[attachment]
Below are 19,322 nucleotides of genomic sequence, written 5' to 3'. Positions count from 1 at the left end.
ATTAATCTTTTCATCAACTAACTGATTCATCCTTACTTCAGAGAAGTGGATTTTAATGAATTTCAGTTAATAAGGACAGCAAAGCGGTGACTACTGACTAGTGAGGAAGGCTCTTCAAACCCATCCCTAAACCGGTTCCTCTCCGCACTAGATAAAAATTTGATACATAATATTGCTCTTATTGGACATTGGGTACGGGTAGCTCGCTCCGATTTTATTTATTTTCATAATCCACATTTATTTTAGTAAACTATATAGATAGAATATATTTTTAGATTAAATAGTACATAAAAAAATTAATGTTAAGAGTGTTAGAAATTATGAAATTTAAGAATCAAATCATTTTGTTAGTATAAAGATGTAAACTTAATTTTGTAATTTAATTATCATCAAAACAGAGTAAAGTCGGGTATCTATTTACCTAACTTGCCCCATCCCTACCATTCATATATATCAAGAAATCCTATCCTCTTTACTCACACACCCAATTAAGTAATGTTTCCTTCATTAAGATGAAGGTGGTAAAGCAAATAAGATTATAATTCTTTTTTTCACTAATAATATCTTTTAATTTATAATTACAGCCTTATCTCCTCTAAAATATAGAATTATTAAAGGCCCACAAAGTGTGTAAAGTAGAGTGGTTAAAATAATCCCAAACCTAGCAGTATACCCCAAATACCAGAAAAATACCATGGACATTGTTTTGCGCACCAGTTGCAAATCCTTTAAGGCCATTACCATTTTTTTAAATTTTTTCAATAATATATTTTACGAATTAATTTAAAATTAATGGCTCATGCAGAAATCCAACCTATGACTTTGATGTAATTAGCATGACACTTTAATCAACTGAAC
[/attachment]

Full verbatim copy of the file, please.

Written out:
Below are 19,322 nucleotides of genomic sequence, written 5' to 3'. Positions count from 1 at the left end.
ATTAATCTTTTCATCAACTAACTGATTCATCCTTACTTCAGAGAAGTGGATTTTAATGAATTTCAGTTAATAAGGACAGCAAAGCGGTGACTACTGACTAGTGAGGAAGGCTCTTCAAACCCATCCCTAAACCGGTTCCTCTCCGCACTAGATAAAAATTTGATACATAATATTGCTCTTATTGGACATTGGGTACGGGTAGCTCGCTCCGATTTTATTTATTTTCATAATCCACATTTATTTTAGTAAACTATATAGATAGAATATATTTTTAGATTAAATAGTACATAAAAAAATTAATGTTAAGAGTGTTAGAAATTATGAAATTTAAGAATCAAATCATTTTGTTAGTATAAAGATGTAAACTTAATTTTGTAATTTAATTATCATCAAAACAGAGTAAAGTCGGGTATCTATTTACCTAACTTGCCCCATCCCTACCATTCATATATATCAAGAAATCCTATCCTCTTTACTCACACACCCAATTAAGTAATGTTTCCTTCATTAAGATGAAGGTGGTAAAGCAAATAAGATTATAATTCTTTTTTTCACTAATAATATCTTTTAATTTATAATTACAGCCTTATCTCCTCTAAAATATAGAATTATTAAAGGCCCACAAAGTGTGTAAAGTAGAGTGGTTAAAATAATCCCAAACCTAGCAGTATACCCCAAATACCAGAAAAATACCATGGACATTGTTTTGCGCACCAGTTGCAAATCCTTTAAGGCCATTACCATTTTTTTAAATTTTTTCAATAATATATTTTACGAATTAATTTAAAATTAATGGCTCATGCAGAAATCCAACCTATGACTTTGATGTAATTAGCATGACACTTTAATCAACTGAAC